Secretary-General Judith Sijenyi told Sunday Nation that, other than the recently launched Young Democrats, another lobby targeting women is in the offing.
"You will see our party leader intensify his meet-the-people tours in coming days. We are not going to settle for the second slot this time," she said.
She was referring to the two occasions, 2013 and 2017, when Mr Musyoka paired up with Mr Odinga as his running mate to take on President Uhuru Kenyatta of Jubilee.
Mr Mwakwere replaced Makueni Governor Kivutha Kibwana who resigned in January. By picking on Mr Mwakwere, Wiper is betting big on the support from Coast where he comes from.
Late last year, Wiper relocated to an imposing new party headquarters on the Southern Bypass in Nairobi.
The ultramodern complex sought to rival Jubilee Party's Pangani offices and dwarf ODM's Orange House before Mr Odinga also moved its offices to a more auspicious place.
It is set to coordinate with a yet-to-be-launched campaign secretariat in Lavington in popularising Mr Musyoka's bid.
Mr Salat announced that soon, they will start pushing for reforms at the Independent Electoral and Boundaries Commission (IEBC) to create a level playing ground before the elections.
"As we wait for the recommendations of the Building Bridges Initiative (BBI), we are hoping it will cure most of the ills affecting us like the winner-take-all elections and ethnic divisions," he said.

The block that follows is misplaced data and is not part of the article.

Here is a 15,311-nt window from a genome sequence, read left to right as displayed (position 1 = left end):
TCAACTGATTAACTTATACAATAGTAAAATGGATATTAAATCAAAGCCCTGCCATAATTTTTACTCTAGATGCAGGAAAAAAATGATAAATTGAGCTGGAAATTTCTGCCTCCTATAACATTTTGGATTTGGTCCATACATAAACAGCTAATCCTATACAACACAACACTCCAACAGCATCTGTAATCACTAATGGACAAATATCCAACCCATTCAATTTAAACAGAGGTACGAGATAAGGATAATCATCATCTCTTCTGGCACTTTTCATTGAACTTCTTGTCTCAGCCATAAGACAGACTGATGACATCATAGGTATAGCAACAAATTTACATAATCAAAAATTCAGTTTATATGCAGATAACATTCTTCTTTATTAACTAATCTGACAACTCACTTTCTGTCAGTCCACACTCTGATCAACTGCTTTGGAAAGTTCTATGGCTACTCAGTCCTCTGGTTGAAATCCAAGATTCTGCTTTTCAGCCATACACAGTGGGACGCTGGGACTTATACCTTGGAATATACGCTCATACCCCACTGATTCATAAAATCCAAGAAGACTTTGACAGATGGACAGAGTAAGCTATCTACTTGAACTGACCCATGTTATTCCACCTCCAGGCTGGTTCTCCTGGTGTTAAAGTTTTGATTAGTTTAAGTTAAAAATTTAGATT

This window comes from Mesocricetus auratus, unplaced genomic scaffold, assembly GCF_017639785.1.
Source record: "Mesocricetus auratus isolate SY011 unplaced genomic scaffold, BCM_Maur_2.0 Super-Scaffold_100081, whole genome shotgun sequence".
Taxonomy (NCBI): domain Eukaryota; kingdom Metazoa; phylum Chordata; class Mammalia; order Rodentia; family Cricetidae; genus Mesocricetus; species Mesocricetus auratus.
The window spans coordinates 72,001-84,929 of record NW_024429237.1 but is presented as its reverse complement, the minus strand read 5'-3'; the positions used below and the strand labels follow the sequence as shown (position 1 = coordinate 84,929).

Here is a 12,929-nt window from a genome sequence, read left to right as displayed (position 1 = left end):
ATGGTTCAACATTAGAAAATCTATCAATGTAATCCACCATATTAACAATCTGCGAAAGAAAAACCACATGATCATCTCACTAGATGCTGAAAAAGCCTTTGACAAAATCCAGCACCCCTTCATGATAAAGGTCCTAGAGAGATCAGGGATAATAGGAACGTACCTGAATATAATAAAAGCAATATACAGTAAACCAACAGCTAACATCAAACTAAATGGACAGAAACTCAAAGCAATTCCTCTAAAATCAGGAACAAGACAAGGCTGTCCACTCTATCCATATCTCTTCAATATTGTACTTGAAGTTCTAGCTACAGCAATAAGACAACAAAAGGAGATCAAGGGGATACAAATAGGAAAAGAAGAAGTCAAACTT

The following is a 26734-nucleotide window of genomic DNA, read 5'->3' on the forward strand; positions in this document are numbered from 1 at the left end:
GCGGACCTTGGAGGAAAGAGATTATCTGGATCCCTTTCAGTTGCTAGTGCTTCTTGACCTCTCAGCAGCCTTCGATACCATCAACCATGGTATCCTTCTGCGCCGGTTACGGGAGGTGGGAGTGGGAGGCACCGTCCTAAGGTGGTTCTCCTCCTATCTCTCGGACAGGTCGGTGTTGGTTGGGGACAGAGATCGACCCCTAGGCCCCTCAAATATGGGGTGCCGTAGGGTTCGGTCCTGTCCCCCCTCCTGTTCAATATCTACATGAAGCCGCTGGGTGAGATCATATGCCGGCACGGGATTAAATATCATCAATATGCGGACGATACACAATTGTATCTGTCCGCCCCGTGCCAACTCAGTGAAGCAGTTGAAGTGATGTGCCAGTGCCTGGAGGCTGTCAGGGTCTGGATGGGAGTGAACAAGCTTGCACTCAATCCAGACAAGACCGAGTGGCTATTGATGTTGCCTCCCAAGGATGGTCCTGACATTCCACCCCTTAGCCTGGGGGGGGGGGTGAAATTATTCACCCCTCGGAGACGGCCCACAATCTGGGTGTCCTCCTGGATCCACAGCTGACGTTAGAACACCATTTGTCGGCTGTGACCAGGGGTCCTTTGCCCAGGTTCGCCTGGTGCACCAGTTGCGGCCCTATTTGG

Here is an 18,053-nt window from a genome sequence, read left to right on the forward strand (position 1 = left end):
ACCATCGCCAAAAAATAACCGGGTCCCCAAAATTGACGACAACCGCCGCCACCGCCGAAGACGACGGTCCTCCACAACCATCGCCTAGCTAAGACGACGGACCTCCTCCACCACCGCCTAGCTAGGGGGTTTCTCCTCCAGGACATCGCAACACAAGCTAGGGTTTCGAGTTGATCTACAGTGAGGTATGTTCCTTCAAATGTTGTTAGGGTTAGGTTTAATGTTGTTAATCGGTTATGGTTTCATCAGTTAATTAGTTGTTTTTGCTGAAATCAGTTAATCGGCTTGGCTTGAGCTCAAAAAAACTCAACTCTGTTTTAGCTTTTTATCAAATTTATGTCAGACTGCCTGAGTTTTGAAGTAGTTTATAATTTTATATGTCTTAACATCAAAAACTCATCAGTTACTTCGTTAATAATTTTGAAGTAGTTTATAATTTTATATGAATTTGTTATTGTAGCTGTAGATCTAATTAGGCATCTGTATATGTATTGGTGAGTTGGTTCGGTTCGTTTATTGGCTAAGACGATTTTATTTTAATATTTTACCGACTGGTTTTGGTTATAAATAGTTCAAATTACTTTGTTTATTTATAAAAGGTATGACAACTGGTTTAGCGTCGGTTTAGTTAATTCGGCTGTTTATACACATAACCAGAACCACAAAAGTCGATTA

Another surprise entrance to the team that is laying the ground for a presidential run is Murang'a Governor Mwangi wa Iria.
His newly-registered Civic Renewal Party has set up a new secretariat at Nyari in Nairobi.
Mr Wa Iria, who is also the Council of Governors vice chairman, plans to open up offices in 36 counties.
He is currently head-hunting and some Jubilee Party officials in Murang'a who were part of his campaign team are now rooting for CRP.
RAILA IN OR OUT?
Machakos Governor Alfred Mutua, another hopeful, says the time to lay the groundwork is now.
"We already have a fundraising mechanism in place. No society can prosper if it is ruled by people outside their generation," the Maendeleo Chap Chap party leader said, adding that economic revolution will be his rallying call.
"As a presidential contender, one requires between Sh10 billion to Sh15 billion since you will also find yourself supporting other candidates running on the party's ticket," he said.
While Mr Odinga maintains that 2022 politics is the least of his concerns now, activities of his key strategists suggest otherwise.
He has largely retained his old machinery. The cooperation with Mr Kenyatta has also attracted him more suitors from the President's backyard, but his dalliance with the Head of State has also cost him key strategists and supporters such as economist David Ndii.
The candidatures of Kakamega Governor Wycliffe Oparanya and Mombasa's Hassan Joho will be largely dependent on whether Mr Odinga runs or not.
Last week, Mr Odinga met former President Moi's daughter Doris Elizabeth Chepkorir Moi.
He had earlier met Kristina Pratt, President Uhuru Kenyatta's sister, at his Capitol Hill offices as he seeks political and financial support from the two families.
Under the guise of inspecting or launching projects, Mr Ruto has covered more ground than any other presidential hopeful since the last General Election.
His allies say the country is yet to see the best of his mobilisation skills as the clock fast ticks toward 2022.